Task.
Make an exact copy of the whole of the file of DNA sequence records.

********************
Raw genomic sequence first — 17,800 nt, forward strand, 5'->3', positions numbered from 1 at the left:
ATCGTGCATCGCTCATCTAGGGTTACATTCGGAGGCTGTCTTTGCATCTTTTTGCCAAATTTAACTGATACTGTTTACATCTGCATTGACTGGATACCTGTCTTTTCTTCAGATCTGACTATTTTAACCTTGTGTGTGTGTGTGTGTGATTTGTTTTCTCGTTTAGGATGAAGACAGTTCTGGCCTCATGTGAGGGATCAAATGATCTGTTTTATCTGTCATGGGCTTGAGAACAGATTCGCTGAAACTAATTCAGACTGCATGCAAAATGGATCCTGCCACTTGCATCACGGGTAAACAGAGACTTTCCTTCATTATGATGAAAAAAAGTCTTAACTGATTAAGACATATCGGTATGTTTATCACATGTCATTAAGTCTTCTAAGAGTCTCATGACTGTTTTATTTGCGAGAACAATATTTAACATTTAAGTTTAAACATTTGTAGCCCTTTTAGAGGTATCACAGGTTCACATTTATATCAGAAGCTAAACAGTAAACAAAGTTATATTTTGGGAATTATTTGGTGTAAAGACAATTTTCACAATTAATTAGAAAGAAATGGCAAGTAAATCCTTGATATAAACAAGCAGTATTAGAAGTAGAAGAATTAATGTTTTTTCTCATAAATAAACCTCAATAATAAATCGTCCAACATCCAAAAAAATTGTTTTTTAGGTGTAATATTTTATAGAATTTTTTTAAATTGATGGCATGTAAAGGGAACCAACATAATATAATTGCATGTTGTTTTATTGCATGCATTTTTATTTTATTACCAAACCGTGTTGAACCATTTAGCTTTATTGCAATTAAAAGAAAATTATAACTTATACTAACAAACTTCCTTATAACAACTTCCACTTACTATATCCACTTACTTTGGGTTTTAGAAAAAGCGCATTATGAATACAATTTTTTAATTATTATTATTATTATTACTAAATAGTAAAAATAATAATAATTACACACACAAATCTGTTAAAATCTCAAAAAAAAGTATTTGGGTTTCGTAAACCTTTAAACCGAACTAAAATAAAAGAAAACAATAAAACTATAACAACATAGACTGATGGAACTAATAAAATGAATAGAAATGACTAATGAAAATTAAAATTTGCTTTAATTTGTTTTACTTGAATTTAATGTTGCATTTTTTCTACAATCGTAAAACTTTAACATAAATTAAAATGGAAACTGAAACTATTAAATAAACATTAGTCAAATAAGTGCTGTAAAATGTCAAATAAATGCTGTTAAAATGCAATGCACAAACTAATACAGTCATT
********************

Raw genomic sequence first — 17,800 nt, forward strand, 5'->3', positions numbered from 1 at the left:
ATCGTGCATCGCTCATCTAGGGTTACATTCGGAGGCTGTCTTTGCATCTTTTTGCCAAATTTAACTGATACTGTTTACATCTGCATTGACTGGATACCTGTCTTTTCTTCAGATCTGACTATTTTAACCTTGTGTGTGTGTGTGTGTGATTTGTTTTCTCGTTTAGGATGAAGACAGTTCTGGCCTCATGTGAGGGATCAAATGATCTGTTTTATCTGTCATGGGCTTGAGAACAGATTCGCTGAAACTAATTCAGACTGCATGCAAAATGGATCCTGCCACTTGCATCACGGGTAAACAGAGACTTTCCTTCATTATGATGAAAAAAAGTCTTAACTGATTAAGACATATCGGTATGTTTATCACATGTCATTAAGTCTTCTAAGAGTCTCATGACTGTTTTATTTGCGAGAACAATATTTAACATTTAAGTTTAAACATTTGTAGCCCTTTTAGAGGTATCACAGGTTCACATTTATATCAGAAGCTAAACAGTAAACAAAGTTATATTTTGGGAATTATTTGGTGTAAAGACAATTTTCACAATTAATTAGAAAGAAATGGCAAGTAAATCCTTGATATAAACAAGCAGTATTAGAAGTAGAAGAATTAATGTTTTTTCTCATAAATAAACCTCAATAATAAATCGTCCAACATCCAAAAAAATTGTTTTTTAGGTGTAATATTTTATAGAATTTTTTTAAATTGATGGCATGTAAAGGGAACCAACATAATATAATTGCATGTTGTTTTATTGCATGCATTTTTATTTTATTACCAAACCGTGTTGAACCATTTAGCTTTATTGCAATTAAAAGAAAATTATAACTTATACTAACAAACTTCCTTATAACAACTTCCACTTACTATATCCACTTACTTTGGGTTTTAGAAAAAGCGCATTATGAATACAATTTTTTAATTATTATTATTATTATTACTAAATAGTAAAAATAATAATAATTACACACACAAATCTGTTAAAATCTCAAAAAAAAGTATTTGGGTTTCGTAAACCTTTAAACCGAACTAAAATAAAAGAAAACAATAAAACTATAACAACATAGACTGATGGAACTAATAAAATGAATAGAAATGACTAATGAAAATTAAAATTTGCTTTAATTTGTTTTACTTGAATTTAATGTTGCATTTTTTCTACAATCGTAAAACTTTAACATAAATTAAAATGGAAACTGAAACTATTAAATAAACATTAGTCAAATAAGTGCTGTAAAATGTCAAATAAATGCTGTTAAAATGCAATGCACAAACTAATACAGTCATT